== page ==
Call For Proposals: Institutional Survivorship

The Huronia Regional Centre, a residential facility for persons diagnosed with intellectual disabilities, operated in Ontario for 133 years until after a long and difficult history it was shut down in 2009. In 2013 a lawsuit that Huronia survivors had launched concluded with a multi-million dollar settlement to compensate for the emotional, physical, and psychological abuse endured while institutionalized (Slark (Litigation guardian of) v Ontario, 2014 ONSC 1283). In a public apology issued according to the terms of the settlement, Premier Kathleen Wynne declared: “we will protect the memory of all those who have suffered, help tell their stories and ensure that the lessons of this time are not lost” (ON Ministry of Community and Social Services, 2013, para. 9).

In this special journal issue, in honour of the work accomplished by Huronia survivors, we are interested in the experiences of disability and disablement both within and beyond experiences of institutionalization, and look to explore the meaning of survivorship as it pertains to institutionalization and disability. We will be defining institutionalization broadly—examples could include institutionalization within psychiatric facilities, hospitals, and hospital schools (for example, the now-closed Huronia, Southwestern, and Rideau Regional Centres), but could also include jails, detention centers, refugee camps, group homes, and forms of chemical control used in community settings.

We are actively soliciting submissions that take the following three forms:  

  1. Oral histories and lived experiences

  2. Theoretical and empirical contributions to the field

  3. Arts-based or creative responses   

Possible topics include, but are not limited to the following questions:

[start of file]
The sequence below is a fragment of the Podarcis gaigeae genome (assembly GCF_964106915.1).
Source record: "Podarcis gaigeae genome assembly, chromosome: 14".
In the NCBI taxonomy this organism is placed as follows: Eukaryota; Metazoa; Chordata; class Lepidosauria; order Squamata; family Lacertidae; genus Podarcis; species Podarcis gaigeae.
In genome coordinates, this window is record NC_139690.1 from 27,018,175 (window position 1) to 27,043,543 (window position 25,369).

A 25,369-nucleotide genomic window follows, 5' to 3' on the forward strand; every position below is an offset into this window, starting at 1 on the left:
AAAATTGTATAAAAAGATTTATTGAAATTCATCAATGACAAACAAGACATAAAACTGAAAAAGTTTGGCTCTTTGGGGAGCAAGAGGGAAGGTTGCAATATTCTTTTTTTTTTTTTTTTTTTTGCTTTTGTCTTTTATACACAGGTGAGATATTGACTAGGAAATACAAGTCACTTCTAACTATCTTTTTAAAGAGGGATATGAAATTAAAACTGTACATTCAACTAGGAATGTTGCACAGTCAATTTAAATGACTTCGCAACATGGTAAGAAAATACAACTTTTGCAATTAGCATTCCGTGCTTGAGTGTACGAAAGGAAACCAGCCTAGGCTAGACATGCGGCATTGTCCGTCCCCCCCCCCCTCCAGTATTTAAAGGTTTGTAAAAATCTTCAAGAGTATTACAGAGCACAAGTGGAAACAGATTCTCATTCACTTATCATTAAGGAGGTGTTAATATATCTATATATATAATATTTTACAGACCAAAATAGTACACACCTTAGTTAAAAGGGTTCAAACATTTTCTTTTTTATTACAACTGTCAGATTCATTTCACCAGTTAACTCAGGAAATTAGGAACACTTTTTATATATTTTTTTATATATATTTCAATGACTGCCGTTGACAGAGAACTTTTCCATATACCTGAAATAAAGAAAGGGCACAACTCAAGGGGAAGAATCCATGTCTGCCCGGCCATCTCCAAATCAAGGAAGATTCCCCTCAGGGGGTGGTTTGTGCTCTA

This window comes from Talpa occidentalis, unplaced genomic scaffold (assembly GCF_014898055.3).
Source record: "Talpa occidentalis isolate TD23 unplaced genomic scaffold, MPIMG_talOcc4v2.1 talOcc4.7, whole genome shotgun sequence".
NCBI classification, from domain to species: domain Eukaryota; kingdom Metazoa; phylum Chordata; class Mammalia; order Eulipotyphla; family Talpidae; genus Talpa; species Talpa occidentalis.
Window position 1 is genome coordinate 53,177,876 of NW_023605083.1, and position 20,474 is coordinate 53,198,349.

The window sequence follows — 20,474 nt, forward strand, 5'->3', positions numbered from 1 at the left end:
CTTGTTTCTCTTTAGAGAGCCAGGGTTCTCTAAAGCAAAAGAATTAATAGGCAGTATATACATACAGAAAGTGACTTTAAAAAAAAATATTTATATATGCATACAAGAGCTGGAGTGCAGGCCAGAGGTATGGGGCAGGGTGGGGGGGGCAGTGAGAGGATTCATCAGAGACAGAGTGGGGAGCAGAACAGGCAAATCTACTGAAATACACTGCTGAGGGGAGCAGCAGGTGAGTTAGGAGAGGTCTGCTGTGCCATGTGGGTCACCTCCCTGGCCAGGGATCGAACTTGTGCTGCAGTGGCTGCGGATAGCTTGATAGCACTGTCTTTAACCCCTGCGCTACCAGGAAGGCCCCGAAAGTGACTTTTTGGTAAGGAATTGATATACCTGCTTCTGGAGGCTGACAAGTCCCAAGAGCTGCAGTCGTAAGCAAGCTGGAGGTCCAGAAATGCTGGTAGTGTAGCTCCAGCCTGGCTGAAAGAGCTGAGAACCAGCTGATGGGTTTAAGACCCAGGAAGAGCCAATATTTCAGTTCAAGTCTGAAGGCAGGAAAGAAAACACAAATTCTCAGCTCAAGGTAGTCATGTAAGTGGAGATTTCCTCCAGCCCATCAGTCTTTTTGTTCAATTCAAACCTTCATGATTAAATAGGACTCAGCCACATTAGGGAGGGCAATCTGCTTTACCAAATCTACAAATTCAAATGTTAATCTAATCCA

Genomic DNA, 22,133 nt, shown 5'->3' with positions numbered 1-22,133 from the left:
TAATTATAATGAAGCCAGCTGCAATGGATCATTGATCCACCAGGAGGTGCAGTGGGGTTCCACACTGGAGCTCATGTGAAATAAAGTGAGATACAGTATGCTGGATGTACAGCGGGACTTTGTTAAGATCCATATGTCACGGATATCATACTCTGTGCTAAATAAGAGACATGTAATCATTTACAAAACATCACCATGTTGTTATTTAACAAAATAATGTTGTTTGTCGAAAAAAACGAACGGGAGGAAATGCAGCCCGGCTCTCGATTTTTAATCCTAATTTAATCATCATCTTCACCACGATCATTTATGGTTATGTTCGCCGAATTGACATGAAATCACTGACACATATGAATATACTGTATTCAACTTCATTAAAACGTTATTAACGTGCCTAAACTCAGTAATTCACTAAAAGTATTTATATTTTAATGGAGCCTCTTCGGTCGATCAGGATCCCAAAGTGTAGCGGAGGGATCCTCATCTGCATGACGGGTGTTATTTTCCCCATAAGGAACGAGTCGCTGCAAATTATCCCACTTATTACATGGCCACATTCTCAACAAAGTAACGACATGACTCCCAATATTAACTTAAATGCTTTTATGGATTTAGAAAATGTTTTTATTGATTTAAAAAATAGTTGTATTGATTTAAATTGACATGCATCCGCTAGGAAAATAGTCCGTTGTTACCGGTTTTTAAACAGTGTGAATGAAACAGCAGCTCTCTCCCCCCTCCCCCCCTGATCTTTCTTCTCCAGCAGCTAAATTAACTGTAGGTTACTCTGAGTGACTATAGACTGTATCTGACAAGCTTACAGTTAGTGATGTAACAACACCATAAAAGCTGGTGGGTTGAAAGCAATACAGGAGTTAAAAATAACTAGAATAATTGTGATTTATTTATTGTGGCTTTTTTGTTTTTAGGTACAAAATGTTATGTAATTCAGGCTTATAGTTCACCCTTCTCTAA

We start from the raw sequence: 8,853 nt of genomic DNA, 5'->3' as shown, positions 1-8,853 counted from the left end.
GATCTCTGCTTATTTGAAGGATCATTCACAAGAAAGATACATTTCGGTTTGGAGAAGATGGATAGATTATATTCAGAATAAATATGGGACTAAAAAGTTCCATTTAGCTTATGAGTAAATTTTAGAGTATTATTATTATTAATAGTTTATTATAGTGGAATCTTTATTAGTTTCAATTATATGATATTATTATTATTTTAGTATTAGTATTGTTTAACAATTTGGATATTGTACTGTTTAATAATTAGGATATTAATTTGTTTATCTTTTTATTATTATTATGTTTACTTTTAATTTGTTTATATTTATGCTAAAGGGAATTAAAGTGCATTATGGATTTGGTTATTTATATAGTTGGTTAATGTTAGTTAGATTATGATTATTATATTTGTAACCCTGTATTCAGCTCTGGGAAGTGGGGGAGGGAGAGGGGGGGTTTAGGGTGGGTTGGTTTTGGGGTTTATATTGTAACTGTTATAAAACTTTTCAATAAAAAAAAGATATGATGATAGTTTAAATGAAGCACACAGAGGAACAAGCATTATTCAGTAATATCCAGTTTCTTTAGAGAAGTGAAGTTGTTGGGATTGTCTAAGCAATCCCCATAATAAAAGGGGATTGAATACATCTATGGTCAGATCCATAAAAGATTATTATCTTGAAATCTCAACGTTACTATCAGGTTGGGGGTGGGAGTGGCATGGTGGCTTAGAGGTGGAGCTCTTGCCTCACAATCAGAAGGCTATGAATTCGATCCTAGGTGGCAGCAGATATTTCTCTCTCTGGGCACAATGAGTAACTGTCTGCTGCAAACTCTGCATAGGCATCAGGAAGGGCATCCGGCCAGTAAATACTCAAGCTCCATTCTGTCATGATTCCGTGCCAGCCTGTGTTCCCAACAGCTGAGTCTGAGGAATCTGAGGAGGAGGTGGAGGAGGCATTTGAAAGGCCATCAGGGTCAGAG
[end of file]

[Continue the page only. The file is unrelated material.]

• What does it mean to be an institutional survivor with a disability?

  • How is survivorship defined by social, political and legal discourses, and how do survivors disrupt these discourses?

  • What is the phenomenological experience of being an institutional survivor? In other words, what does it feel like to be a survivor? What are survivors’ lived experiences? How do these experiences change with time?

  • What does activism look like within survivor populations? What are salient dynamics between survivor activists and non-survivor allies?

  • What is the relationship between trauma, memory, and institutional survival?

  • What is the relationship of childhood and childhood experience to institutionalization? What are the enduring impacts of institutionalization on families?

  • What is the enduring legacy of having worked at an institution? In what ways are workers themselves survivors of institutionalization?

The Canadian Journal of Disability Studies welcomes interdisciplinary submissions ranging from but not limited to critical race theory, disability studies, gender studies, history, legal studies, philosophy, social work, sociology, and visual and literary arts. We invite authors who self-identify as academics, artists, activists, and survivors, among others.

Submissions must be no more than 6,000 words (oral histories and artistic responses may be significantly shorter), excluding references, notes, and tables. Work submitted must be original, not under consideration or published elsewhere in print or electronic media. Submissions must include a cover page with authors’ names, titles, institutional affiliations (if applicable), and full contact information, but authors’ names cannot otherwise appear anywhere in the manuscript. Authors must also provide a 250-word abstract and 4-10 keywords. Please read further for CJDS submission guidelines:

Artistic submissions may include poetry, creative writing, photography, video, mixed media, as well as digital renderings of works on paper or sculpture. For visual imagery, digital files may be sent as jpgs in an e-mail attachment. Emailed image files must be no larger than 640 x 480 ppi (72 dpi) and must be numbered and named to correspond with a text-based list describing images.

Submissions are due June 27, 2016. Please submit electronically in Microsoft Word format (or, if sending images, according to the specifications outlined above) as an email attachment to the special issue’s guest co-editor Dr. Jen Rinaldi

Special Issue Guest Editors Katherine Rossiter, Jen Rinaldi, & Kim Jackson